Bitcoin traded lower as investors unpacked Wednesday’s announcement from the U.S. Federal Reserve that it could raise interest rates by late 2023. Assets deemed to be risky like stocks and crypto also appear to be weighed down by lingering concerns that the Fed may wind down its bond-buying program sooner than expected.
Some analysts, however, expect bitcoin to remain resilient if inflation continues to rise, which could lead to outperformance versus traditional markets.
In a newsletter published on Wednesday, EQUOS, a digital asset financial services company, described the initial down move across risk assets as a “knee-jerk reaction.”
“Bitcoin and stocks will likely correlate through the turbulence, before reality hits: Inflation is likely to see bitcoin outperform stocks,” EQUOS wrote.
The chart below shows the 90-day correlation between bitcoin and the S&P 500 has risen so far this year.
“Past bitcoin bull market cycles have tended to occur alongside year-over-year increases in the core CPI (consumer price index)…. and bear market cycles have come as CPI has rolled over,” David Grider, head of digital assets research at research firm Fundstrat, wrote in a newsletter published on Wednesday.
Bitcoin is widely considered an inflation hedge, but it may just be that the cryptocurrency benefits from loose monetary policy that has occurred around periods of high inflation, according to Grider.
That could change if the Fed decides to wind down, or taper, its program of purchasing $120 billion worth of bonds per month – a form of monetary-policy easing known as quantitative easing, or QE – in response to higher inflation.
“We expect that the Fed will announce no later than December that QE will be tapered beginning next January,” MRB Partners wrote in a newsletter Wednesday.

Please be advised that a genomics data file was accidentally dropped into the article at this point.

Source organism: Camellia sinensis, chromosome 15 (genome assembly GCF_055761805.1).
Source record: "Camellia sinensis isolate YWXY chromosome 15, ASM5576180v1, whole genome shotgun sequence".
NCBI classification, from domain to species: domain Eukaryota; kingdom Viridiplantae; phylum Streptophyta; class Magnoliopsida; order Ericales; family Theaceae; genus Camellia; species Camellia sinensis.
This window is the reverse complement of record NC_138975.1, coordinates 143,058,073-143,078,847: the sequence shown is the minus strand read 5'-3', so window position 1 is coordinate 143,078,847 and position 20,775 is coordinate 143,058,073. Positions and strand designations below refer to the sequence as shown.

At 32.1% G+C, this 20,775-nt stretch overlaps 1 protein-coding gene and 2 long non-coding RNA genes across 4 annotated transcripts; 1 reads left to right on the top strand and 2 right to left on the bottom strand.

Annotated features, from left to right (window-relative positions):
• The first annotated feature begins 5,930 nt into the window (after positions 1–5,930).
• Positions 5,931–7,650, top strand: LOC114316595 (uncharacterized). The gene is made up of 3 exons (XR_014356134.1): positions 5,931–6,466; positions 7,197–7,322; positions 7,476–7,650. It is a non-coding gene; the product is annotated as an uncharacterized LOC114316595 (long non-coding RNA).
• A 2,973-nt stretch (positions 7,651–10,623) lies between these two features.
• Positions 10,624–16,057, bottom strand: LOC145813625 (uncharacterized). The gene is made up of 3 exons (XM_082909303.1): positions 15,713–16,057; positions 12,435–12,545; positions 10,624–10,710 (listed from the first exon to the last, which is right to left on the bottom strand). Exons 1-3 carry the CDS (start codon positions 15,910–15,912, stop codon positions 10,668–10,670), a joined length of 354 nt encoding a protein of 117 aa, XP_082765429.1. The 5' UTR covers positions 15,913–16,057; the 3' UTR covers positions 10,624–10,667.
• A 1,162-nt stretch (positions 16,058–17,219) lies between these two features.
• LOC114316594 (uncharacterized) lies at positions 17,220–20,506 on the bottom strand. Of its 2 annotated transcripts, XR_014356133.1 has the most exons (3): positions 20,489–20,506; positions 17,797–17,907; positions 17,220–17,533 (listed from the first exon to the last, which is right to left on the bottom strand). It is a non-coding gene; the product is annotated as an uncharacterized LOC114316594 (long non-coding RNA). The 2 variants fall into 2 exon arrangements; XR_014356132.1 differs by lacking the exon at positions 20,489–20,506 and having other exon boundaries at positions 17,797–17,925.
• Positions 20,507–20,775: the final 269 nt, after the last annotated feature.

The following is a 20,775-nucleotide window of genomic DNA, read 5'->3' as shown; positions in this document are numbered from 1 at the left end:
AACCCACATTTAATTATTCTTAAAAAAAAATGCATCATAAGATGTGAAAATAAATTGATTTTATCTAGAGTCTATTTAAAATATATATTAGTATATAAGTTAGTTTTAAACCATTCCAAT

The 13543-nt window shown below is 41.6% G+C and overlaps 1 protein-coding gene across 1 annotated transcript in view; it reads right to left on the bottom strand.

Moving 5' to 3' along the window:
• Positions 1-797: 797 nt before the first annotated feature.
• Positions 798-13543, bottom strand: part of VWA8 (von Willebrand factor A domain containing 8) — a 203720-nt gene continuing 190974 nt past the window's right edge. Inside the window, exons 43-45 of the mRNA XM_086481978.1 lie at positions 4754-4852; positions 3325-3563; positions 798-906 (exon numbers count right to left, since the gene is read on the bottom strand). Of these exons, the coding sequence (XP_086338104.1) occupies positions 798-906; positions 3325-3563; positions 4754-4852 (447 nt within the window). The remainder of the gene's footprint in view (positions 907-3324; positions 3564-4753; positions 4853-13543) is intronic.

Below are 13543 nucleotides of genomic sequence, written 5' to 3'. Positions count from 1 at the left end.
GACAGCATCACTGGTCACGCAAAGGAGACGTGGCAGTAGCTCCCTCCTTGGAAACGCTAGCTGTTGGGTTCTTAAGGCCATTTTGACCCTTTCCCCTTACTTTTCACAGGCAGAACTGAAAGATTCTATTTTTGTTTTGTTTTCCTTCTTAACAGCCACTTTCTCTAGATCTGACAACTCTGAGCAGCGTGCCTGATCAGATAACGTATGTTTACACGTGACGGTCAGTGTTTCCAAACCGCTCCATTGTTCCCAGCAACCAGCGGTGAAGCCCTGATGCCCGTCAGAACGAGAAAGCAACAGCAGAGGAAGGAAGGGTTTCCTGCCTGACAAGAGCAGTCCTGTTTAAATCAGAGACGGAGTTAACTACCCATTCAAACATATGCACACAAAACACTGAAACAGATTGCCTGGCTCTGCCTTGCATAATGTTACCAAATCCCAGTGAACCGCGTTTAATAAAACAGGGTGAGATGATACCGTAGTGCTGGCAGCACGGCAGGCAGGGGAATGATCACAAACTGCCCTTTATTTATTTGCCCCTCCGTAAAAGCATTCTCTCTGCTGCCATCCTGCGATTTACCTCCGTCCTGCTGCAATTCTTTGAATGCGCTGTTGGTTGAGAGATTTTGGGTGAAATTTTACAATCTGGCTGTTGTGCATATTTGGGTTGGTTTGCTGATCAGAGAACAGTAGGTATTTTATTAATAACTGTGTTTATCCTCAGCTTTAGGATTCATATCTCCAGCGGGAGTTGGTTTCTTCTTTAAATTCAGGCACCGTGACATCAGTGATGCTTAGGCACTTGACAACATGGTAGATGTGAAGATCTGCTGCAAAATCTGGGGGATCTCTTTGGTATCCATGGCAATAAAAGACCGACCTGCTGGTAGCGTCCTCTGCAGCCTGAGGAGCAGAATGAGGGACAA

Bitcoin negative funding rate
Since May, the cost to fund long positions in the market for bitcoin perpetual swaps, a type of derivative in the cryptocurrency markets similar to futures contracts in traditional markets, has been in negative territory. Such a scenario sometimes precedes spot price recoveries.
Small holders on the rise
Entities holding less than one bitcoin own almost 5% of the total supply distribution, according to data from Glassnode. That suggests an increasing presence of smaller players in the bitcoin market.
Titan stablecoin collapse
Iron Titanium token (TITAN), the share token of a decentralized finance (DeFi) protocol, has fallen to near zero from $60 in one day, bringing the worth of the protocol down from $2 billion at one point to near zero.
The token was designed to boot a partially collateralized stablecoin known as IRON, which was pegged to $1. Users may mint new IRON stablecoins by locking up 25% in TITAN and 75% in USDC.
On Wednesday, TITAN’s price fell dramatically as large investors started selling their holdings. Iron Finance, founder of the decentralized finance (DeFi) project, called the sale “the world’s first large-scale crypto bank run.”
With the peg becoming unstable, IRON holders started exchanging the tokens for USDC, and TITAN, which further increased the supply of TITAN and added its selling pressure, economist Frances Coppola noted on Twitter.
“The collapse of TITAN is like the Weimar hyperinflation – or indeed any FX crisis involving a hard peg. When the value of your own currency is collapsing, you have to print more and more of it to meet your obligations in another currency,” Coppola wrote, referring to the Weimar Republic, which is what the…